One of the most entertaining birds that visit us every year are hummingbirds. We have two prevalent species here in the mountains which are the Broadtail and the Rufus species. We watch them throughout the summer by putting feeding stations outdoors where we can see them from a window. They are entertaining and highly interesting all at the same time. Such a small bird is a marvel of engineering and flying ability. We have noted that one male Rufus hummingbird which migrates back each year seems to be more territorially dominant so we put a single station out front that he likes to guard and chase the rest of the hummingbirds away from. All summer long he will diligently perch on the top of the bar holding the feeder and chase the other birds away while the remaining 25-50 hummingbirds are slurping up the nectar in the back of the house undisturbed. We feed them a sugar nectar which consists of a mix of one cup of cane sugar to four cups of water which is a ratio that seems to satisfy the tiny birds. It is a little lighter than some recommendations but they seem to thrive off it. We sometimes go through a gallon per day at peak summer feeding times. Some people put red food coloring in the water but we have found that unnecessary and do not believe it is good for them. Our feeders have plenty of red on them as depicted in the photo and that seems enough red to attract them and seems to be their preferred color.
Having them around much of the summer we were curious about their habits and unique flying ability especially because one female broadtail had flown into the window trying to avoid a more aggressive one chasing her. It knocked her out and she appeared to have been slightly injured. Fortunately we saw it happen and went out and picked her up, gave her some gentle massage and managed to revive her. She survived but has a distinct way of perching on the feeder now and sometimes just sits there in a trance-like state. That was three years ago and she has returned to the same precise spot at the feeder each year. For the most part it is hard to tell one from the other but with this female we can pick her out of a group of similar birds. We stop feeding them on Labor Day each year so they will not hang around too long and be caught in winter weather.
In researching hummingbirds we found that they can fly forwards, backward, up, down and hover by making their wings go in a figure eight pattern plus they can reach speeds of 30 MPH and can dive at speeds of up to 60 MPH. When they feed on a flower they have the ability to remember where it is located and know just how long before it produces nectar again. They can migrate hundreds of miles and remember each feeding station they have previously visited on their migration route. They return each year to the exact location where they fed last year. Often we will see them hovering outside the window where the feeder was the prior year when they return. We quickly get the feeders out as we know they have traveled a great distance and are in need of nourishment.
Depending on which article you read they live from 3 to 5-12 years. Each article seems to vary as to their life expectancy. The female builds a nest high in trees. On occasion we have found a nest that has blown out of a tree and the nest is tiny and can be held in the palm of your hand. The male takes no responsibility in raising the young and often finds another female when the brood hatches from eggs that are a half inch in size or less. The hummingbird is the smallest of birds and its heart beats about 1,260 beats per minute and about 250 beats a minute while at rest. Their body temperature is about 107 degrees Fahrenheit and they can weigh up to 20 grams. Anyone who has ever held one in their hand knows just how light they are. Their wings beat up to 70 times per second and can beat up to 200 times a second when diving. Their legs are too weak to walk so they spend most of their life perching. They make a trilling sound and their wings beat so fast that they also make a humming sound, hence their name hummingbird. They actually lap the nectar up with their tongues.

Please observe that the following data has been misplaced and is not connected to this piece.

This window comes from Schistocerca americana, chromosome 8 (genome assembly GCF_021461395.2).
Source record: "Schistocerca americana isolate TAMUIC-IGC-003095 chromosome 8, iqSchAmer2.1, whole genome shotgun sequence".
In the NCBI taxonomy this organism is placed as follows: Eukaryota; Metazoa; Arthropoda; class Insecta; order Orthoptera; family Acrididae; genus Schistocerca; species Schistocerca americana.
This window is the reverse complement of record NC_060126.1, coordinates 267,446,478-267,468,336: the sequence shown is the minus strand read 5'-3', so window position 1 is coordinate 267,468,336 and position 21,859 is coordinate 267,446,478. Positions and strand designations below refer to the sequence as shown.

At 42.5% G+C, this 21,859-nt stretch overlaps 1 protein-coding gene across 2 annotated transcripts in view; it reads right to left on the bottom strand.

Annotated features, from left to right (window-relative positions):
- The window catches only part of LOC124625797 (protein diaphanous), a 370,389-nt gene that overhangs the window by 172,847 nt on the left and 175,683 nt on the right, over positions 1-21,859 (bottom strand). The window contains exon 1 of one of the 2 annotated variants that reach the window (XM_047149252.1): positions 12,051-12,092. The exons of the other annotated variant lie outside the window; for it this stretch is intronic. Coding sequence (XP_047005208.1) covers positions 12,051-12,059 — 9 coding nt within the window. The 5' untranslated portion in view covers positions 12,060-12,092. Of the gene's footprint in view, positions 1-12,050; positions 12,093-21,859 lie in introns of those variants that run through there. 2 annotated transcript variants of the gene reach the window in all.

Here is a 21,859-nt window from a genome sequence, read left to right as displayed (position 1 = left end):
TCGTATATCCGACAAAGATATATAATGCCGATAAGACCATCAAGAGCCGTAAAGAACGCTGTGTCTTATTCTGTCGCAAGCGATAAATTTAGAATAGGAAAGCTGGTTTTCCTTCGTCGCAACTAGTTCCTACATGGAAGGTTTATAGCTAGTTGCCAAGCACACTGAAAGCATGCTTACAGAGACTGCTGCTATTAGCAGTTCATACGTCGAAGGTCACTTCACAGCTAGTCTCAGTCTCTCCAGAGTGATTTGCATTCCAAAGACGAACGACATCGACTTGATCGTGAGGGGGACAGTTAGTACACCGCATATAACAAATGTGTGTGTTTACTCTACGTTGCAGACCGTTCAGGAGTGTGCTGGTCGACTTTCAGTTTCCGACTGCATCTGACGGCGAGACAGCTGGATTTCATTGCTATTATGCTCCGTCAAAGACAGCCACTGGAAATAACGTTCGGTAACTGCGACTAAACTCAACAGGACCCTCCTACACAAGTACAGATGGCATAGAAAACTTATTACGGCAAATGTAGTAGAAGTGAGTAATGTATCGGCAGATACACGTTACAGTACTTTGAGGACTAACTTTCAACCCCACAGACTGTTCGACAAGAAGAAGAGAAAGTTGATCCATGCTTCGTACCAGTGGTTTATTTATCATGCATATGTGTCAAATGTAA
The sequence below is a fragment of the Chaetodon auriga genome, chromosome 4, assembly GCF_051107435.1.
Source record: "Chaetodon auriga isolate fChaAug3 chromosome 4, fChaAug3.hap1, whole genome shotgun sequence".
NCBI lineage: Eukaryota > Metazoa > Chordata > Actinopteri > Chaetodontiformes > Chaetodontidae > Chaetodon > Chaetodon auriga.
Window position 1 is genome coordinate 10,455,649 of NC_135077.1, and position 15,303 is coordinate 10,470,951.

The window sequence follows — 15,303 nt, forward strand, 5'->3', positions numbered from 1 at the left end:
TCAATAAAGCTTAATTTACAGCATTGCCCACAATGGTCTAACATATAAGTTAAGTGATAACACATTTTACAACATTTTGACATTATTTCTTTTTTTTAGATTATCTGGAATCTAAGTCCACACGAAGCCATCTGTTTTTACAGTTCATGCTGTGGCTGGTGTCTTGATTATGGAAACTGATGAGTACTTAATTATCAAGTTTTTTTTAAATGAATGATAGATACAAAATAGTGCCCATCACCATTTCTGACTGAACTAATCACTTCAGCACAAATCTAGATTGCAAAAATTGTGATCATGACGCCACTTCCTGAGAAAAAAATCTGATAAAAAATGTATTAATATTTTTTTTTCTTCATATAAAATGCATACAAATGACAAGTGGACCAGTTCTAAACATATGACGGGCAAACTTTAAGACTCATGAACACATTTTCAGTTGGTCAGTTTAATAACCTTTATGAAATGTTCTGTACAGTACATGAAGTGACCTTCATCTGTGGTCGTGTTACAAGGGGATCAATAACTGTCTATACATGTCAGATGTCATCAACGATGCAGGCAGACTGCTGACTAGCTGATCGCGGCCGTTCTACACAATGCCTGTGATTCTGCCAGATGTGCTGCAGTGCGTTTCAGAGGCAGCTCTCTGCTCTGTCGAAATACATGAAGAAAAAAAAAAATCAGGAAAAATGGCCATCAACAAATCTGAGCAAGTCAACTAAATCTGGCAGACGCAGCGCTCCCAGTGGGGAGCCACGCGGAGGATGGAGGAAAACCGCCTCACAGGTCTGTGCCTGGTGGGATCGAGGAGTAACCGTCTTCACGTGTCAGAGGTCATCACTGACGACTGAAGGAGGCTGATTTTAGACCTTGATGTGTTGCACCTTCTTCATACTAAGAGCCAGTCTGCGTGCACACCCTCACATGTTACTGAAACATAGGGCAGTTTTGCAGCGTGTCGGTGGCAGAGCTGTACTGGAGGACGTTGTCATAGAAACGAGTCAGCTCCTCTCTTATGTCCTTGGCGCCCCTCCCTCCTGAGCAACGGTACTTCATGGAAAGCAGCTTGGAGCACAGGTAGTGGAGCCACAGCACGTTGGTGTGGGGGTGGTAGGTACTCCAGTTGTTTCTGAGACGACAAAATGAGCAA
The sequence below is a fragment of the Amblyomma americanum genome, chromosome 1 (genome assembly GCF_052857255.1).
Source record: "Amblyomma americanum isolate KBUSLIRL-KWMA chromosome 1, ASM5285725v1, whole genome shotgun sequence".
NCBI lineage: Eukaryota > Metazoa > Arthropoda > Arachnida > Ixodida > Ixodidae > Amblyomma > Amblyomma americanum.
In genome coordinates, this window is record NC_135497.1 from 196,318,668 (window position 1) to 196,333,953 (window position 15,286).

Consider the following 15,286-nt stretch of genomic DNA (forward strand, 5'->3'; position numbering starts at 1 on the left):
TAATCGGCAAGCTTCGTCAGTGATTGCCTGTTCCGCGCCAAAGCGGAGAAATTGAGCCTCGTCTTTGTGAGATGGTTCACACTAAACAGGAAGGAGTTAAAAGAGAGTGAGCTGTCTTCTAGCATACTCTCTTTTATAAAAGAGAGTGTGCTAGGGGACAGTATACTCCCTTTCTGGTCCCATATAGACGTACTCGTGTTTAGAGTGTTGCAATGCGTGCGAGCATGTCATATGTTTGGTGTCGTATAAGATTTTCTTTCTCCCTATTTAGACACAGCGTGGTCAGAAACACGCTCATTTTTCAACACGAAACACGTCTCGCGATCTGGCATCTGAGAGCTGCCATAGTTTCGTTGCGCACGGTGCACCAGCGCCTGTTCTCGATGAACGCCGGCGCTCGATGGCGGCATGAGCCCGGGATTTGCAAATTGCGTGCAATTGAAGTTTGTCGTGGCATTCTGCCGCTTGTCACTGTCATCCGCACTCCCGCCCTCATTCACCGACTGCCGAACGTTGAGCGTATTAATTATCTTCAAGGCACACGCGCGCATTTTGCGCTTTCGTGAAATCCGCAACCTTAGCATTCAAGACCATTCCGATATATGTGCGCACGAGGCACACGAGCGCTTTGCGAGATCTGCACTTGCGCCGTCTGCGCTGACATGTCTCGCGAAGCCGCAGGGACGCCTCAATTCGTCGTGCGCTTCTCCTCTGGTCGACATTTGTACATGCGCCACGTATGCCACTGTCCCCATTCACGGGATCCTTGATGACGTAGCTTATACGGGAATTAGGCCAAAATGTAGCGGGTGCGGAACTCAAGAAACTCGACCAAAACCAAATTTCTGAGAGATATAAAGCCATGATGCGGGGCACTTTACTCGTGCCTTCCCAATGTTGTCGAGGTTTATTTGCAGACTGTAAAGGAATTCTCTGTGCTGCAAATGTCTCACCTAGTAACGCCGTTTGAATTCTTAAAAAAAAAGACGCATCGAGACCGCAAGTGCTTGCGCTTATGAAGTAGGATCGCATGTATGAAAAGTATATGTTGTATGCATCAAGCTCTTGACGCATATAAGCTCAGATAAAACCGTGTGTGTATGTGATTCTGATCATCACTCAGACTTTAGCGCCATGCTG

Taking the time to observe this tiny bird along with their traits makes us realize just how truly remarkable and unique they are. We have placed their feeders where we can continually observe them throughout the day. The tiniest of birds are worth observing and studying as they are so very unique. Their feathers are iridescent and their antics are often amusing. We have seen all the holes of the feeder occupied by birds with several others just hovering until a hole opens up and they quickly zoom in to take their position on the feeder.
Living in an area where bull elk or bear can weigh up to several hundred pounds, paying special attention to a tiny bird that only weighs a few grams can seem odd as the larger animals attract your attention due to their size. They are the smallest of birds and can migrate hundreds of miles and remember each and every stop they have been to in the past. If we humans had that capacity we wouldn’t need GPS units in our vehicles to say ’take the next exit’. We enjoy watching these tiny birds as much as we enjoy watching elk, deer and the occasional bear or mountain lion because they are so different and unique from other species of birds.
For more on living with wildlife and Bruce and Carol McElmurray go to: www.brucecarolcabin.blogspot.com
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